Once again we are confronted with a familiar question: How did we get into this mess? Ironically, the answer has been with us for at least as long as anthropologists have been studying the impact of technology (particularly "smart" technology) on work practices: The reconception of the map in the digital domain has grown out of a study of the map artifacts of the physical domain that neglected to take into account the rich repertoire of human activities in which those artifacts were involved. (This is, of course, a generalization of the approach that Ludwig Wittgenstein had taken to developing a theory of language, based on the premise that it is more important to concentrate on how terms are used than on what they mean or are.) This is the same mess that has confronted every effort to "translate" reading practices from the physical to the digital domain: The product-development focus has always been on building better hardware and interfaces based on an understanding of the physical books we read, rather than the activities in which we engage while reading those books (in spite of an abundance of data about those activities in studies such as those that address the "affordances" of physical media).
From a personal point of view, I would like to point out that one my own activities applied to road maps had to do with treating them as play objects. As a child I would turn to them for games of vicarious exploration, usually beginning in my own neighborhood and then asking what would happen if I went in a direction that my parents never took me. Since I was raised in Brooklyn, I came to know a fair amount about the geography of Long Island through such games. (I also happened to have an old globe that indicated the lanes for passenger vessels, so I could play the same games on a global scale.) In my student days I would play similar games with transit maps, particularly in cities, such as Philadelphia, where one could transfer freely among subways, trolleys, and busses on a single fare. Since the Philadelphia transit map included an index of points of interest, I learned about, and then visited, sites I had never previously considered (such as Benjamin Franklin's grave). With experiences like those in my personal life history, I am particularly pained whenever I read reports of how little kids now seem to know about geography on any scale, local, national, or global. Like many I have heard Google evangelists talk about playing with their products; but I find those games impoverished compared to those I would play with physical maps, perhaps because the physical maps offered more leverage for the imagination (just as reading a novel feeds the imagination more than watching a film adaptation of that novel).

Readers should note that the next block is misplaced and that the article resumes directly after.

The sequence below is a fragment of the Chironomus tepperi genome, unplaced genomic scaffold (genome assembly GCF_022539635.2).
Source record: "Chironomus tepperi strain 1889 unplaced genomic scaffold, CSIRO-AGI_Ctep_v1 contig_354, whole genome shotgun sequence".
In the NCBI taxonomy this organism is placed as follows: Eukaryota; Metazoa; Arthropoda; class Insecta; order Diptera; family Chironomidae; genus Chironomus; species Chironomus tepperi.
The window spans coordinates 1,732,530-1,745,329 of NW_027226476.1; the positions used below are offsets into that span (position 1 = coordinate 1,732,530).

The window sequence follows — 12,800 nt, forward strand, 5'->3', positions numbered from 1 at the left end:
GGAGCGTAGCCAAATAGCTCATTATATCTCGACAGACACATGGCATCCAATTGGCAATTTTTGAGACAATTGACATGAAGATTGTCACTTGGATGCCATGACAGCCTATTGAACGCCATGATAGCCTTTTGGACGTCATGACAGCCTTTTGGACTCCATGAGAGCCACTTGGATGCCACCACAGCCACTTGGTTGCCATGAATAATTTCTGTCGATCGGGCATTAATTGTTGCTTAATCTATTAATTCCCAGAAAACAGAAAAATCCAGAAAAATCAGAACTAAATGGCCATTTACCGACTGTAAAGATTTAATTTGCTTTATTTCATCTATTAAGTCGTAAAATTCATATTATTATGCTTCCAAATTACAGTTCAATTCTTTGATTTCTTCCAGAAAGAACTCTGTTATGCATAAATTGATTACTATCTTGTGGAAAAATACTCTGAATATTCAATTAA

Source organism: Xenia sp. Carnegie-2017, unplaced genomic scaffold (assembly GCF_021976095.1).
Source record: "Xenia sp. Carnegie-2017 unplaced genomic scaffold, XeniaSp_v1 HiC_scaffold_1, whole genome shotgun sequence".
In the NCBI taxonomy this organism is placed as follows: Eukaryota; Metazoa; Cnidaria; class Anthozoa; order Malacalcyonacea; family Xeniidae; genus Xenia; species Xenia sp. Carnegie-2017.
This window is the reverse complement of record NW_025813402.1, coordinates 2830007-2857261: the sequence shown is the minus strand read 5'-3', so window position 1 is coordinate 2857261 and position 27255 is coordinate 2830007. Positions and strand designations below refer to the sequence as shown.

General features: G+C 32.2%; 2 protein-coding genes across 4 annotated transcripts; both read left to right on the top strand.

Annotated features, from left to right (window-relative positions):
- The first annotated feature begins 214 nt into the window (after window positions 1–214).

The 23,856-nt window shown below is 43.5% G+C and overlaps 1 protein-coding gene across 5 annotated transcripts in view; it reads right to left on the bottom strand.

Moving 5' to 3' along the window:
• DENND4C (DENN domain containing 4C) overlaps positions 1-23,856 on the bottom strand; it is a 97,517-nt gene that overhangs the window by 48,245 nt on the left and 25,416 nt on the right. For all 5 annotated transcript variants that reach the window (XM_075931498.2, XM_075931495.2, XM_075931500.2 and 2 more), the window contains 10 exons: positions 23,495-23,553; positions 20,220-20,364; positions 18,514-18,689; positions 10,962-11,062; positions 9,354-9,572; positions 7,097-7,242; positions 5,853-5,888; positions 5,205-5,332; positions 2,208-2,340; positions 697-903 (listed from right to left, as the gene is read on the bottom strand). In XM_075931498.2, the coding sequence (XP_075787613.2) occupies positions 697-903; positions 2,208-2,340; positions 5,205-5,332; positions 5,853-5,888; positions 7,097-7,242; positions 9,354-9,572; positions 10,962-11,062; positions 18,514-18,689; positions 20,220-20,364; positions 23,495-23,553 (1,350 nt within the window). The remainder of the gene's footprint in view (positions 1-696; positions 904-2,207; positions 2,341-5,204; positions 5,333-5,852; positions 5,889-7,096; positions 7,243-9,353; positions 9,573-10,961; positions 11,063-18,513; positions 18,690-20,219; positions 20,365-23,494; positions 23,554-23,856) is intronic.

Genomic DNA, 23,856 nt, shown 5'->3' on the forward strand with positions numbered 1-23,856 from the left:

Thus my discontent at the passing of the CSAA road maps goes beyond the usual grumbling about the limitations of the Web 2.0 age. It is not just a matter of examining artifacts with blinders that block out the observation of activities. It is a matter of artifacts whose practical utility in one setting was accompanied by an educational utility in another setting. Solving the problem of efficiently getting a motorist from here to there is certainly important. However, one paragraph towards the end of Zuckerman's report reminds us (in a way that cuts close to the bone of Web 2.0 thinking) that general geographic awareness is also a problem:
Stuart Allan said people are gaining clear directions, but sacrificing information that lets a user see the whole picture. He cites the example of James Kim, the Bay Area journalist who became marooned on an Oregon mountain and died in 2006 after following online travel directions that led him to a little-used forest road.